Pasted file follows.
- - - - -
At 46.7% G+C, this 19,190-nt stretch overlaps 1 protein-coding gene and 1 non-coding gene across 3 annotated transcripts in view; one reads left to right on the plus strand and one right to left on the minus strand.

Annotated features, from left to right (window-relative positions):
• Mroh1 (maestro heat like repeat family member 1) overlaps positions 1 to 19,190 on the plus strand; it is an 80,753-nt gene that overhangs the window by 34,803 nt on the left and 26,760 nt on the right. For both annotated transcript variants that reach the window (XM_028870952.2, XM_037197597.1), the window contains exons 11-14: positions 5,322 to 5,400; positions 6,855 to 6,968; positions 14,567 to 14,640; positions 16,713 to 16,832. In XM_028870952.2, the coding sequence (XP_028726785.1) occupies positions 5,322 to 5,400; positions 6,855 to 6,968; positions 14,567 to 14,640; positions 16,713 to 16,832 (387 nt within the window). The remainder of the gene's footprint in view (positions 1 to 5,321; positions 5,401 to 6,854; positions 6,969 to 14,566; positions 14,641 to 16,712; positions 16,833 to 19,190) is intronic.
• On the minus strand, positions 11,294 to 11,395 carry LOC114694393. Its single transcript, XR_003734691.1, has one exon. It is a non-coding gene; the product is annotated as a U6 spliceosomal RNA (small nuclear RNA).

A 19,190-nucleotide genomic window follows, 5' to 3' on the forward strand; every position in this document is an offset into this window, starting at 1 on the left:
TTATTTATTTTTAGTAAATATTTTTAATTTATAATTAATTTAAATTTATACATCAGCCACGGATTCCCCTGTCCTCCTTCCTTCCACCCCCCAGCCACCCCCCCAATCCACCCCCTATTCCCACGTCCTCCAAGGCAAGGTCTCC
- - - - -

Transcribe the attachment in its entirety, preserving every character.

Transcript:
At 46.7% G+C, this 19,190-nt stretch overlaps 1 protein-coding gene and 1 non-coding gene across 3 annotated transcripts in view; one reads left to right on the plus strand and one right to left on the minus strand.

Annotated features, from left to right (window-relative positions):
• Mroh1 (maestro heat like repeat family member 1) overlaps positions 1 to 19,190 on the plus strand; it is an 80,753-nt gene that overhangs the window by 34,803 nt on the left and 26,760 nt on the right. For both annotated transcript variants that reach the window (XM_028870952.2, XM_037197597.1), the window contains exons 11-14: positions 5,322 to 5,400; positions 6,855 to 6,968; positions 14,567 to 14,640; positions 16,713 to 16,832. In XM_028870952.2, the coding sequence (XP_028726785.1) occupies positions 5,322 to 5,400; positions 6,855 to 6,968; positions 14,567 to 14,640; positions 16,713 to 16,832 (387 nt within the window). The remainder of the gene's footprint in view (positions 1 to 5,321; positions 5,401 to 6,854; positions 6,969 to 14,566; positions 14,641 to 16,712; positions 16,833 to 19,190) is intronic.
• On the minus strand, positions 11,294 to 11,395 carry LOC114694393. Its single transcript, XR_003734691.1, has one exon. It is a non-coding gene; the product is annotated as a U6 spliceosomal RNA (small nuclear RNA).

A 19,190-nucleotide genomic window follows, 5' to 3' on the forward strand; every position in this document is an offset into this window, starting at 1 on the left:
TTATTTATTTTTAGTAAATATTTTTAATTTATAATTAATTTAAATTTATACATCAGCCACGGATTCCCCTGTCCTCCTTCCTTCCACCCCCCAGCCACCCCCCCAATCCACCCCCTATTCCCACGTCCTCCAAGGCAAGGTCTCC